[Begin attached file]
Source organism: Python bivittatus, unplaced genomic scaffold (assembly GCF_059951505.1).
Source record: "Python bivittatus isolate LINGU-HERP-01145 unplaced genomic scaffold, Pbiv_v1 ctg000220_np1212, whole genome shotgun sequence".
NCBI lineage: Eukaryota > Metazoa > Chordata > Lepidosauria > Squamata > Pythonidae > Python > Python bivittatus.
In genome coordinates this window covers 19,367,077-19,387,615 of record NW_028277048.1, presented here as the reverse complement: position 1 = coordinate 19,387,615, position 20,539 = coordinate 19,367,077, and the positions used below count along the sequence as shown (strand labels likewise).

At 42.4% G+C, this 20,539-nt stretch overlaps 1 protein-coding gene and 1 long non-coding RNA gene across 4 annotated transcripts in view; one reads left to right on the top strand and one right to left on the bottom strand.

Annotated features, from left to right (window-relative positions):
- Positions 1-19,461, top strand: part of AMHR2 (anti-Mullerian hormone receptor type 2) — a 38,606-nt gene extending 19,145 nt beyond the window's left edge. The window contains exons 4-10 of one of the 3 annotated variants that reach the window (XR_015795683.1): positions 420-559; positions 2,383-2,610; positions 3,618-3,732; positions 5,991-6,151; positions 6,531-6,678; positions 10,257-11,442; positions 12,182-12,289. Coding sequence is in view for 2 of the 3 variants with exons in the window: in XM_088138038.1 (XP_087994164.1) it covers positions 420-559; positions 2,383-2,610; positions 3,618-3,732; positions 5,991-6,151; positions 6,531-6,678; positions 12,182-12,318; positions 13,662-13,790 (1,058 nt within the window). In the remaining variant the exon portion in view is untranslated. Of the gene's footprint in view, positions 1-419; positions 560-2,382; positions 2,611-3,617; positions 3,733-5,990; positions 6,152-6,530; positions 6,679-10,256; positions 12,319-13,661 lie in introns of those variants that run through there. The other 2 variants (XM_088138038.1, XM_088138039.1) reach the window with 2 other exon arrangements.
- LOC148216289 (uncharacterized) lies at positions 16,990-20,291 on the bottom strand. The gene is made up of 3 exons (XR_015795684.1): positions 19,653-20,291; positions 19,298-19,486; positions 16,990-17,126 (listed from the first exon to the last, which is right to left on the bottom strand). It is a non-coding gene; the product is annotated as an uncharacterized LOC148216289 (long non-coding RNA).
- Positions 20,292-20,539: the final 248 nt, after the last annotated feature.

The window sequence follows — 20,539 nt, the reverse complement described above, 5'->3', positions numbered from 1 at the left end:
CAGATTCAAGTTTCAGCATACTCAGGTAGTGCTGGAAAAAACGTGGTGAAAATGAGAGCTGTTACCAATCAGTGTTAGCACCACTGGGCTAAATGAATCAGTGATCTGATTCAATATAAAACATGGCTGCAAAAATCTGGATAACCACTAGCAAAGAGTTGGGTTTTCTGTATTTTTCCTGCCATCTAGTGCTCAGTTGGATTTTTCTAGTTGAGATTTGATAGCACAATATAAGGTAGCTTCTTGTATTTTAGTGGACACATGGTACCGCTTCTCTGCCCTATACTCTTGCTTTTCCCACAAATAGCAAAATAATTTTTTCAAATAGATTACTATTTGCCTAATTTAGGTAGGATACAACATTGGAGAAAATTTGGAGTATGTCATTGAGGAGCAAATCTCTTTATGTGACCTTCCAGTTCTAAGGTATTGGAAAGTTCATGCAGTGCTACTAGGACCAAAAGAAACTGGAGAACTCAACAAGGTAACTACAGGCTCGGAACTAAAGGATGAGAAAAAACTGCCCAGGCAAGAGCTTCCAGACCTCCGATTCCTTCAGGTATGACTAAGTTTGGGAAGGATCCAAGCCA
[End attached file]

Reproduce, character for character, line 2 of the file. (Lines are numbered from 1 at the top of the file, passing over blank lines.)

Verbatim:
Source record: "Python bivittatus isolate LINGU-HERP-01145 unplaced genomic scaffold, Pbiv_v1 ctg000220_np1212, whole genome shotgun sequence".